It happens every year: A new Medicare physician fee schedule recommends a painful reduction in the rates the government doles out for more than 7,000 types of medical services performed by hospitalists, primary-care doctors, and other healthcare providers. And then Congress intervenes to keep the reduction from going into effect.
This year, however, the fee updates and policy proposals have become intertwined in the larger debate over comprehensive healthcare reform and a push toward what SHM calls a “value-based health delivery system.”
Few think the whopping 21.5% reduction proposed for 2010 rates, which are due to be published Nov. 1, actually will go into effect in January. A combination of other proposed changes to the fee schedule could soften any reduction. But the larger issue of how fees are currently calculated has become a rallying point for SHM and other healthcare-reform advocates who’d like to see the entire formula scrapped in favor of a more equitable distribution that focuses on outcomes. SHM has expressed concern that the current fee-for-service payment system “fails to provide providers with incentives to improve efficiency or quality of care, and encourages overutilization of services.”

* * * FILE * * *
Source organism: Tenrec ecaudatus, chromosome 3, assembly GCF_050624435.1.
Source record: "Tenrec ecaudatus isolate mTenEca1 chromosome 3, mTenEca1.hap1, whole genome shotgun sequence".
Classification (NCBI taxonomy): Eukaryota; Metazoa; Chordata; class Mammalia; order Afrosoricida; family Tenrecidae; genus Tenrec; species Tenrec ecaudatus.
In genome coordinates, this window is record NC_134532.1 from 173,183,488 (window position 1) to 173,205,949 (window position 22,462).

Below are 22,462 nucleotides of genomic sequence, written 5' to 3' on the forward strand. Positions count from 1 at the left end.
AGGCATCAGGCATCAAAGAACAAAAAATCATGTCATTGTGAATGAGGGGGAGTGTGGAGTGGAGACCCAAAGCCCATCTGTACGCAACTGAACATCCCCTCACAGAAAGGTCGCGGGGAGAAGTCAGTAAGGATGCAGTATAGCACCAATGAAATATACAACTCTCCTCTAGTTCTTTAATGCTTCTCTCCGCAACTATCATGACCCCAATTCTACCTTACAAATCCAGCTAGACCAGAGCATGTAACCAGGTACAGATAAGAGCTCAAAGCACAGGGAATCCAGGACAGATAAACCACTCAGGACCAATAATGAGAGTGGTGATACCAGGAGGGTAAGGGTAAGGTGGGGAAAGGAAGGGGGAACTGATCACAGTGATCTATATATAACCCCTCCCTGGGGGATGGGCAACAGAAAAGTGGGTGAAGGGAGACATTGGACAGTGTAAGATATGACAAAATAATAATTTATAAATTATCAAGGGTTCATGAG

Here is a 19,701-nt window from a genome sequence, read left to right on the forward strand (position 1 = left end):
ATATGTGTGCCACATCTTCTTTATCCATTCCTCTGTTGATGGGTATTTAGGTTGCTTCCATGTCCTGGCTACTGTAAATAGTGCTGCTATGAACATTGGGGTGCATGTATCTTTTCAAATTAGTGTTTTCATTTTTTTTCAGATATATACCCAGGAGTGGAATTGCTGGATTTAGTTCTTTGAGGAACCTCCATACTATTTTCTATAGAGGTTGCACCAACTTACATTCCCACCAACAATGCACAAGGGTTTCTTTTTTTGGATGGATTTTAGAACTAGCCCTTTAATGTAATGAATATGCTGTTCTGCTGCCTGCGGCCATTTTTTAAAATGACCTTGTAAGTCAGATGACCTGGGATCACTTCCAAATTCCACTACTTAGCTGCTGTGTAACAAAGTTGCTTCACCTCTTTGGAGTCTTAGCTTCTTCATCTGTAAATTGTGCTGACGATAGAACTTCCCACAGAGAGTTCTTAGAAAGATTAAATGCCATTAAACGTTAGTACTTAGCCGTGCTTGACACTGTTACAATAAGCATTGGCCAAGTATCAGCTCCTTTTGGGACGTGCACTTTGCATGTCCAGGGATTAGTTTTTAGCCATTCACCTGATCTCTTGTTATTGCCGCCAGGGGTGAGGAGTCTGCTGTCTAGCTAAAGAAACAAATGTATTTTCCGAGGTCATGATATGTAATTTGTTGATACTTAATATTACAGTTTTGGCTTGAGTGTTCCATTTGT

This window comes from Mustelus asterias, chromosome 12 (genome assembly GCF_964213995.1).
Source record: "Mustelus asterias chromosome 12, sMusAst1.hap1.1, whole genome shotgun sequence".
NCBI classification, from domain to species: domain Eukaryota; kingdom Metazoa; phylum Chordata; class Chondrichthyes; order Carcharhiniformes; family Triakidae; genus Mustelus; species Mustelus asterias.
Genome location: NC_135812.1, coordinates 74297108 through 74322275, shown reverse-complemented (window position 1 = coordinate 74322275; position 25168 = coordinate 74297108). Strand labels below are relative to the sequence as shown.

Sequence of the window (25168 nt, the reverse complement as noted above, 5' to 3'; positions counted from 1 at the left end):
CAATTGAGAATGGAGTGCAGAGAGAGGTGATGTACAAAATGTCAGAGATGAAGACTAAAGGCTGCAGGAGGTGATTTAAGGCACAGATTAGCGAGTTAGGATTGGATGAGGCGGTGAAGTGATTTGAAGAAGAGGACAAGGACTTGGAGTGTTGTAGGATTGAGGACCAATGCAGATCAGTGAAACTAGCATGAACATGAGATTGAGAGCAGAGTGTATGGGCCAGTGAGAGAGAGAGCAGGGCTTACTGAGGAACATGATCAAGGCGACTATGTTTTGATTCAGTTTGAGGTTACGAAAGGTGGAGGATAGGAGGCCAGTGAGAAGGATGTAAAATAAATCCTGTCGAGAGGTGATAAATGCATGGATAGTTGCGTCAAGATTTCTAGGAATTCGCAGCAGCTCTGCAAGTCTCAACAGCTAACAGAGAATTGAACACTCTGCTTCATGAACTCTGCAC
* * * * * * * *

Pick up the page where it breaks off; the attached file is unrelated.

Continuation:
—J. James Rohack, MD, AMA president
The current fee formula, known as the sustainable growth rate (SGR) and stipulated by the Balanced Budget Act of 1997, has resulted in a proposed rate cut every year since it went into effect in 2002. Congress consistently overrides the reimbursement cuts in one way or another, usually enacting modest increases or, such as in 2006 and 2007, an across-the-board freeze.
Hospitalists and other physicians have greeted another high-profile proposal with more enthusiasm: the removal of physician-administered drugs from the definition of “physician services,” thereby eliminating a high-cost item from the SGR formula. A Centers for Medicare and Medicaid Services (CMS) spokeswoman says the agency previously felt it lacked the authority to propose the removal. But a review earlier this year reversed that position, leading to the change. The removal, she says, “wouldn’t change the 21.5% percent decline in 2010, but it could have an impact in future years.”
American Medical Association President J. James Rohack, MD, joined the chorus of approval with a statement that asserted, “The removal of physician-administered drugs from the broken Medicare physician payment formula is a major victory for America’s seniors and their physicians.”